As we stood on the threshold of the dacha outside Vladivostok, the Australian delegation paused. We had been monitoring Boris Yeltsin’s election of 1993, which followed hard upon his proroguing of the Russian Parliament by deploying tanks. The dacha was splendid; characterized by marble interiors; crystal chandeliers and skylights.Turning to our interpreter, from the Australian Embassy in Moscow, I said: ‘Tolya, in the days of the Soviets, this must’ve been a Party guesthouse’.
Wisely, our interpreter slowly shook his head: ‘No, Senator. This was a Government guesthouse’. This struck me as unlikely so I responded ‘Come on, Tolya. I remember the Soviets. This was a Party guesthouse’. Suppressing a grin, he replied deadpan: ‘Senator, in those days, everyone in the Soviet Union was a guest of the Party’.
Perhaps, but guest status never extended to Soviet Jewry, especially refuseniks who challenged Moscow directly by asserting their rights to emigrate freely to Israel, or to the US, Canada, or Australia, among other Western countries.
It is the plight of the refuseniks and Australians’ efforts to free them that is the core subject of this enlightening and purposeful new book. Lipski has been an outstanding journalist, editor, and producer for much of his professional life. Currently, he is CEO of The Pratt Foundation, and active in philanthropy. His co-writer Rutland is an accomplished writer on Australian Jewish history, and Professor of Hebrew, Biblical and Jewish Studies at the University of Sydney. Together, they have sketched a tale of Australians’ honourable efforts, as part of an international campaign, to free Soviet Jewry during the Cold War from 1959 to 1989.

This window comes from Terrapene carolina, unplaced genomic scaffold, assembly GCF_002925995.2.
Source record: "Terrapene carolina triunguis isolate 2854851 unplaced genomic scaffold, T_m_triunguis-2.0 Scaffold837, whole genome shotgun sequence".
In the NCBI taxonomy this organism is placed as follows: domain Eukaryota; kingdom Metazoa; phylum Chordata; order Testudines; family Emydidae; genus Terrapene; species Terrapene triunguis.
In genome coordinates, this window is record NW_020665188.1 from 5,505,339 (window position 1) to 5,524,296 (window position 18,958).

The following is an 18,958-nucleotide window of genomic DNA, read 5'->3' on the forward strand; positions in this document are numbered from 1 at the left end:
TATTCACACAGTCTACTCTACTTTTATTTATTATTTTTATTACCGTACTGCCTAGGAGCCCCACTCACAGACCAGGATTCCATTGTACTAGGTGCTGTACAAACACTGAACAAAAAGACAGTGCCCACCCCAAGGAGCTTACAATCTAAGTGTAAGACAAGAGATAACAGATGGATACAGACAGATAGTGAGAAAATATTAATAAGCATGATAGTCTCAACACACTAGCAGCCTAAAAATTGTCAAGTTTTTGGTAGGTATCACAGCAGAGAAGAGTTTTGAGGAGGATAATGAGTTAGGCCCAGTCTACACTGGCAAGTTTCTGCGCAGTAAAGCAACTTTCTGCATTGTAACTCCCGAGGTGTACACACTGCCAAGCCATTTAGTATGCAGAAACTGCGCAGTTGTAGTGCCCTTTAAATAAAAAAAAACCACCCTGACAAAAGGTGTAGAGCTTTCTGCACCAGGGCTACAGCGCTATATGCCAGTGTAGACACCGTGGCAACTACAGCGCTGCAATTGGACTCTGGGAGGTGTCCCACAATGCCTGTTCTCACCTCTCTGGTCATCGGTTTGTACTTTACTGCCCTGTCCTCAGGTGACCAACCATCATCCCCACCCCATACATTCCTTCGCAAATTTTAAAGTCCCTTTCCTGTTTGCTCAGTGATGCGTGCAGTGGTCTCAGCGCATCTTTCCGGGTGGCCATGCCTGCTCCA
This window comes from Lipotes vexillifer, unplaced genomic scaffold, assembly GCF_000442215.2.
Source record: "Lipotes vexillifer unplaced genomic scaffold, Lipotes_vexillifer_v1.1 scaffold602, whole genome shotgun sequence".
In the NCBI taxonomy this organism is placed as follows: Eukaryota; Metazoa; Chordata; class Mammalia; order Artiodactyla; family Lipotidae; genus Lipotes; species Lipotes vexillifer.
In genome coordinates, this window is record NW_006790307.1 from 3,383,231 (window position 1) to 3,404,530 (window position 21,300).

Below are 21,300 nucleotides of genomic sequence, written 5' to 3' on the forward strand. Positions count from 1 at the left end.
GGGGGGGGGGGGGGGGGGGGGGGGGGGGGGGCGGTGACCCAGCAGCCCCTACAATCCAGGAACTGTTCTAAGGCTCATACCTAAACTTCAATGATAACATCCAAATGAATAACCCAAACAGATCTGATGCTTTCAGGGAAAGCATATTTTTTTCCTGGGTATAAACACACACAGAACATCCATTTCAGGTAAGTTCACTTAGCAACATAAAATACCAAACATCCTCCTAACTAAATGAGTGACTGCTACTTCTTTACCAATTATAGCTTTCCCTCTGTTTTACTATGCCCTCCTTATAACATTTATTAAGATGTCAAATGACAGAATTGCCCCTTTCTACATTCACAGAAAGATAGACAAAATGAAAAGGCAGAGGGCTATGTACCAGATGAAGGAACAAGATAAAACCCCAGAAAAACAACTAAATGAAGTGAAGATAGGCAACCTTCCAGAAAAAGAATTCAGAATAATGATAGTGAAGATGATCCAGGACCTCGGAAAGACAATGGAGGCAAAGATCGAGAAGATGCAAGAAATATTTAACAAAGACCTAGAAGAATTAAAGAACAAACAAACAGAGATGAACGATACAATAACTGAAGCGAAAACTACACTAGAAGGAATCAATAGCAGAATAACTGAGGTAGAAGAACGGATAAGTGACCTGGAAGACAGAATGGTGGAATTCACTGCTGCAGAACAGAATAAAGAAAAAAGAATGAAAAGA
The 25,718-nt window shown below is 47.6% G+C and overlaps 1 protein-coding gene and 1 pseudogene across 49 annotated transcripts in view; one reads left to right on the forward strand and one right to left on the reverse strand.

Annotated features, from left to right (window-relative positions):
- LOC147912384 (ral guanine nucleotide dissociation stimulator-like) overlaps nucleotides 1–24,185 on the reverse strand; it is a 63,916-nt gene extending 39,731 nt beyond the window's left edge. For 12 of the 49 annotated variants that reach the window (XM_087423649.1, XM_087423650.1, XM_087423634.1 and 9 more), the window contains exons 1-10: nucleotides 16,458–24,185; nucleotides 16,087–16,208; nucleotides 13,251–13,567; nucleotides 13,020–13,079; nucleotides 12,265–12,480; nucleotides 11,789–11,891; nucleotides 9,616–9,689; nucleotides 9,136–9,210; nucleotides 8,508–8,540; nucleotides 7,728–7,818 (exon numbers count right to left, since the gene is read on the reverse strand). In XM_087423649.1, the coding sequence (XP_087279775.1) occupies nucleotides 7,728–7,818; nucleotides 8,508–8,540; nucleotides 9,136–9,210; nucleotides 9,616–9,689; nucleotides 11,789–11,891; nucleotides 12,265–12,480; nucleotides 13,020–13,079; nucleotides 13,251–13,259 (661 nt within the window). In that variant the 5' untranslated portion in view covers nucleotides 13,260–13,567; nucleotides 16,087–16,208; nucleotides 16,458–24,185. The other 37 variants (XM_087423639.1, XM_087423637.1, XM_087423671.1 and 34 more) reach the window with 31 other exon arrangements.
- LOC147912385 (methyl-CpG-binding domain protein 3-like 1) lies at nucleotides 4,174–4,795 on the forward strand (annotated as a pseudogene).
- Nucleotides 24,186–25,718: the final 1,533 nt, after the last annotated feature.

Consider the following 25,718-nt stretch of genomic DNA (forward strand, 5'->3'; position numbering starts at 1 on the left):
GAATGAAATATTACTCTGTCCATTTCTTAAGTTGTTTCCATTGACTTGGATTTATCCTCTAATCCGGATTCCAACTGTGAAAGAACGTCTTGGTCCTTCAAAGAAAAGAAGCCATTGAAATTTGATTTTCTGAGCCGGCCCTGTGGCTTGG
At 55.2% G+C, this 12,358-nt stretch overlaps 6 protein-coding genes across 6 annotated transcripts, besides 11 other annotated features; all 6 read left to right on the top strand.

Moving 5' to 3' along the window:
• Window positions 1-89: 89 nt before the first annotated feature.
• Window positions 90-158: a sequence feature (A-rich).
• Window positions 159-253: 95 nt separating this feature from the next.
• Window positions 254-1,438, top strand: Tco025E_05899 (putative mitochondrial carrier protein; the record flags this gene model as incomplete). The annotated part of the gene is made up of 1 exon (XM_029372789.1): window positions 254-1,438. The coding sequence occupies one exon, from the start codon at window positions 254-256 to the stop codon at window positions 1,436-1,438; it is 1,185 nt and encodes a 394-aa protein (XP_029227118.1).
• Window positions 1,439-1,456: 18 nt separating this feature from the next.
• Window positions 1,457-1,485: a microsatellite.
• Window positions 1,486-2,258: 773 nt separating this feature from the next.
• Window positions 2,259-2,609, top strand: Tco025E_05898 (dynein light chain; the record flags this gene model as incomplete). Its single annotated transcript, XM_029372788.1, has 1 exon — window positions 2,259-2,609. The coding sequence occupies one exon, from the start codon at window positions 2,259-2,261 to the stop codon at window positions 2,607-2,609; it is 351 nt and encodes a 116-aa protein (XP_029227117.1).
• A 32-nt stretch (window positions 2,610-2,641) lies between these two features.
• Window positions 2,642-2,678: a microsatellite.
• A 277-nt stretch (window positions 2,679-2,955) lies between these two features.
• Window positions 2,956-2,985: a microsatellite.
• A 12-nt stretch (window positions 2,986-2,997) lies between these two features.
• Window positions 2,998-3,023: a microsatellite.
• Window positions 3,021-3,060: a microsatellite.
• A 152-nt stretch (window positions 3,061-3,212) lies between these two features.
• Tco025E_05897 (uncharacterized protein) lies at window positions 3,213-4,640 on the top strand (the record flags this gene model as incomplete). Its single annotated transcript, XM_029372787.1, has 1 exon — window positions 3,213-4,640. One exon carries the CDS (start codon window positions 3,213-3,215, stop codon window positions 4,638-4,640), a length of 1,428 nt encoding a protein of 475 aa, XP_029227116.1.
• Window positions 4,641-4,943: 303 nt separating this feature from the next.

Historically, a deep stain of anti-Semitism ran through Imperial Russian history, reflected in recurring pogroms. Then, in 1948, when new Israeli Ambassador to Moscow, Golda Meir was welcomed at the Great Synagogue for Jewish New Year by a crowd of 50,000 Jewish Muscovites, Josef Stalin’s paranoia was triggered. Among those welcoming the Ambassador was Polina Molotova, wife of the Soviet Foreign Minister and herself Jewish. The authors record the consequences of this welcome:
Things did not go well, however, for Molotova. Just weeks after she met Meir, Stalin ordered her arrest for treason and she spent five years in the Gulag. Nor did things go well for Soviet Jews. Historian Simon Sebag Montefiore dates Stalin’s persecution of the Jews from the encounters with Meir:
The synagogue ‘demonstration’ and Polina’s Yiddish shtick outraged (Stalin)… confirming that Soviet Jews were becoming an American Fifth Column…
Repression ultimately became the norm. The KGB and the Gulag Archipelago were always grim realities for Jewish dissidents, as they were for all Soviet human rights campaigners. The central Australian figure in the international campaign was Isi Liebler, whose commitment never faltered and whose political contacts on both sides of the Australian aisle, and sometimes well beyond in to the ranks of the Communist Party of Australia through John Halfpenny, proved invaluable.